This would select only the private component from the parent families.

Likewise, you can filter the list to, say, only show those families that are private:

SELECT parent_family_list(private=True) FROM person;

This will only show (in the finally selected people) the parent families that are private.

Finally, you can both limit, and select from a list:

SELECT parent_family_list("gramps_id", private=True) FROM person;

That will limit the list to be a list of family gramps_id for private families.

You can delete an entire list by assigning None to it:

UPDATE note_list=None from person;

You can delete an item in a list by assigning None to it:

UPDATE note_list[0]=None from person;


Some notes on use:

1) Most SQL clauses (UPDATE table, FROM table, SELECT ..., SET field=value, ..., LIMIT ...) can appear in any position, any order

2) ...except the WHERE clause: it must be last; this is because the WHERE clause is not parsed, because:

3) The WHERE clause uses any valid Python expressions. It imports some libraries (such as random), to have ready possible expression needed.

SELECT * from person WHERE random.random() < .1;

This selects records where each has a 10% chance of being selected.

4) The SELECT fields use the bracketed notation for list references. Use "event_ref_list[0]".

5) JOINS are not necessary, because it automatically looks up all relations through the handles. In a SELECT, columns with multiple values in a list will appear as an outer-join with other values in the row.

6) UPDATE will work on any field, through a joined object or on the primary object. For example, you can update the birth date of an event through the person's referenced events.

7) Tables are lowercase, single (not plural) form (eg, person, tag, event).

8) Implemented "LIMIT number", "LIMIT start, stop", and "WHERE ROWNUM < number" (ROWNUM can be used in any expression).

9) Field names are the actual names of the fields of the gramps.gen.lib objects, verbatim, no differences. You might need to look up what you need... no help yet from this interface (although I am working on defining a built-in Schema that could help)

10) .handle or .ref automatically look up their references.

11) Shortcut: you can use col[N] in the WHERE clause to reference a column selected. N is zero-based.

SELECT gramps_id, private FROM person WHERE not col[1];

That will select all people where private is not True. That would include None (non-existent record) and False values. To select only False values, use:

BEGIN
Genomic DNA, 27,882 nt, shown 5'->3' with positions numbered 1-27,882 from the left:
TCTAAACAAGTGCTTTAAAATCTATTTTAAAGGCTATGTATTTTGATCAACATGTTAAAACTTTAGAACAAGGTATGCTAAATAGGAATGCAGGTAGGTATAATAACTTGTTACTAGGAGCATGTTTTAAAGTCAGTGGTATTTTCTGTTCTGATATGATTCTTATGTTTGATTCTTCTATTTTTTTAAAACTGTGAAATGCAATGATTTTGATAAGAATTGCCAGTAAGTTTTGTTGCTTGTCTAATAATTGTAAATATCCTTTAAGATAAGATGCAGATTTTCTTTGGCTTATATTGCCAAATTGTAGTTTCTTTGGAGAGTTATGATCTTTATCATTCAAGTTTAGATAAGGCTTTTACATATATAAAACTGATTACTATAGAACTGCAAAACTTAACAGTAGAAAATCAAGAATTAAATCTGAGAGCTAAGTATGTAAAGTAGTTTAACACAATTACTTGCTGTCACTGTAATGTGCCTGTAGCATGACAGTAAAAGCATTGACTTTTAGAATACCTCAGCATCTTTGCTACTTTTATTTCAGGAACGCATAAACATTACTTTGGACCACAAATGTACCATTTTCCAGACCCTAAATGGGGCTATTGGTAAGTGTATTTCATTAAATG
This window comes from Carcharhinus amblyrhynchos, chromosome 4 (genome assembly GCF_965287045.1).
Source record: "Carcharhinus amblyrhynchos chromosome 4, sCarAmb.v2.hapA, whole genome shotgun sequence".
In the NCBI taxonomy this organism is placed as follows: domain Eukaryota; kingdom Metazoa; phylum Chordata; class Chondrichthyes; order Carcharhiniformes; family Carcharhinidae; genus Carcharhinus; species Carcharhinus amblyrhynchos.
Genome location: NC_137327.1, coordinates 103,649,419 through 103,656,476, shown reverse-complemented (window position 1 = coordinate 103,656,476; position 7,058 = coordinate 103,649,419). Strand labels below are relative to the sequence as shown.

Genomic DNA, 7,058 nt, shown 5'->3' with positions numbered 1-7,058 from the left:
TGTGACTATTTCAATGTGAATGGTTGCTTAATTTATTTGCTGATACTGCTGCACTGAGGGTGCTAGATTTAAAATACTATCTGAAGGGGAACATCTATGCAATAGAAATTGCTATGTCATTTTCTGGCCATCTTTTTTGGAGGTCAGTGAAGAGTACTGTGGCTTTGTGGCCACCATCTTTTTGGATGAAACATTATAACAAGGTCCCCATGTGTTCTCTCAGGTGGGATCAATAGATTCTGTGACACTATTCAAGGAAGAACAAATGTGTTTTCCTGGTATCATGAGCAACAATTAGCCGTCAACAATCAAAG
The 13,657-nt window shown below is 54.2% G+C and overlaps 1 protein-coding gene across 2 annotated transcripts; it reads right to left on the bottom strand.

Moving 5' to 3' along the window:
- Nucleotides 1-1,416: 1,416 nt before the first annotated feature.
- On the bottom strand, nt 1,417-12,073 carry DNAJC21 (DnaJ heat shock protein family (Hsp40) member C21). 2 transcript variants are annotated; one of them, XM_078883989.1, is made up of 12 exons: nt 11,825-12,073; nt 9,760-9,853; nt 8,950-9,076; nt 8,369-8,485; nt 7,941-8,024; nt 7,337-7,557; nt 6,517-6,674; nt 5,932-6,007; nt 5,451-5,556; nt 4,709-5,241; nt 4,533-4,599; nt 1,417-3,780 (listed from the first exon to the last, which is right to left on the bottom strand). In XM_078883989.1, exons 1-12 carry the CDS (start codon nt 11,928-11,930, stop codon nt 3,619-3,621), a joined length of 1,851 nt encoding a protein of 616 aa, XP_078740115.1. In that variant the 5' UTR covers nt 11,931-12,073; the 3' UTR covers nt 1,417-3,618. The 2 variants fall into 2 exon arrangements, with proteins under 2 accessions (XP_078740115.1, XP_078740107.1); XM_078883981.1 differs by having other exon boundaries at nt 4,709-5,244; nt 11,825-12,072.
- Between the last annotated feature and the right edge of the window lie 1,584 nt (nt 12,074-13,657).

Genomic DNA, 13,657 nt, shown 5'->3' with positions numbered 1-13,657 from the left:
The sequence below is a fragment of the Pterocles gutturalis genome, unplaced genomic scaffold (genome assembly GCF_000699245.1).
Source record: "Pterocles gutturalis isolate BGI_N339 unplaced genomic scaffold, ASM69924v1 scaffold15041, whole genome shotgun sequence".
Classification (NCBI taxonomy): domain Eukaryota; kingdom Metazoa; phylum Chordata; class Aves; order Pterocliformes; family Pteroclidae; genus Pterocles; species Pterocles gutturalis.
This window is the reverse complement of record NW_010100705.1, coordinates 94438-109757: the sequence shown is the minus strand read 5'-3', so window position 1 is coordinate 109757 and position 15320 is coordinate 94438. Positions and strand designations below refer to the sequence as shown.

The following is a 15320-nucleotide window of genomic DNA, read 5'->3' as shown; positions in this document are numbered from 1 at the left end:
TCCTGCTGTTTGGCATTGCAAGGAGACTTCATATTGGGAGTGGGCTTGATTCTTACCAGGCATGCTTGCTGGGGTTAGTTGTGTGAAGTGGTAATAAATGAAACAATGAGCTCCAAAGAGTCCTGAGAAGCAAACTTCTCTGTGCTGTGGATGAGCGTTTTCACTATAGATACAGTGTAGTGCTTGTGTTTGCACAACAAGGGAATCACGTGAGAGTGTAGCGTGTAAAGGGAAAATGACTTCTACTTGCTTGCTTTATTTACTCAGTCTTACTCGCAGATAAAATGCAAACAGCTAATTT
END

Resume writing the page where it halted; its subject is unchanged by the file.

SELECT gramps_id, private FROM person WHERE col[1] == False;

That will not select None values.

12) If an object doesn't match any selected field, it just doesn't show. For example, to find all of the people with at least two surnames on their primary name, use:

SELECT primary_name.surname_list[1] FROM person;


SELECT gramps_id, primary_name.surname_list[1] FROM person WHERE col[1];

13) You do not need to reference a field before you can use it in the WHERE clause.

14) The semicolon is optional.

15) Be careful selecting all fields from all records... that could take up a lot of memory, and bring down Gramps.

16) This should be fairly fast, but it does call eval(). This might make things a little slower, but made the code much easier to write. And it does use the full power of python.

17) You can use parentheses in an "UPDATE table SET field=value" value. Something like:

UPDATE table SET field=(field + 1);

but that hasn't been well-tested. (Speaking of testing, there is a Vassilii-inspired unittest with the QueryQuickview... will add more there).

18) The primary_name... stuff is really long and verbose. See "shortcuts" above.

19) Fields that contain other objects, or lists of objects, will show as dictionaries and lists of dictionaries. You can refine those fields by further specifying subparts. Maybe we should not show these, or show in another form...

20) If a selected field does not exist in a record, then it will have a value of None. For example, if you are selecting those people that have a second surname on their primary name, and there are some people who do not have a second surname, it will appear as None. If all columns are None, then the item will not be selected at all.

21) If you know that only one value will match, then a "LIMIT 1" may be a way to speed up the query.

Older documentation for the QueryGramplet in Gramps 3.4

This has different table names (people rather than person), and other names that are different (surname vs primary_name.surname_list[0].surname).





  1. people: given_name, surname, suffix, title, birth_date, death_date, gender, birth_place, death_place, change, marker
  2. families:
  3. sources:
  4. events:


$ select * from people where surname.startswith("Smith")

$ select given_name, surname from people;
$ select * from sources;

$ select * from events;

$ select * from families;


  • 11671 QueryGramplet: Plugin error (from 'QueryQuickview'): No module named 'gramps.gen.lib.handle'

See also:

Original announcement about "Query Gramplet" from developer "Doug Blank"(2013)

Because Documentation about data structures becomes quickly outdated, the following cross-references have a parenthetical notation of the vintage - plus the most recent major revision.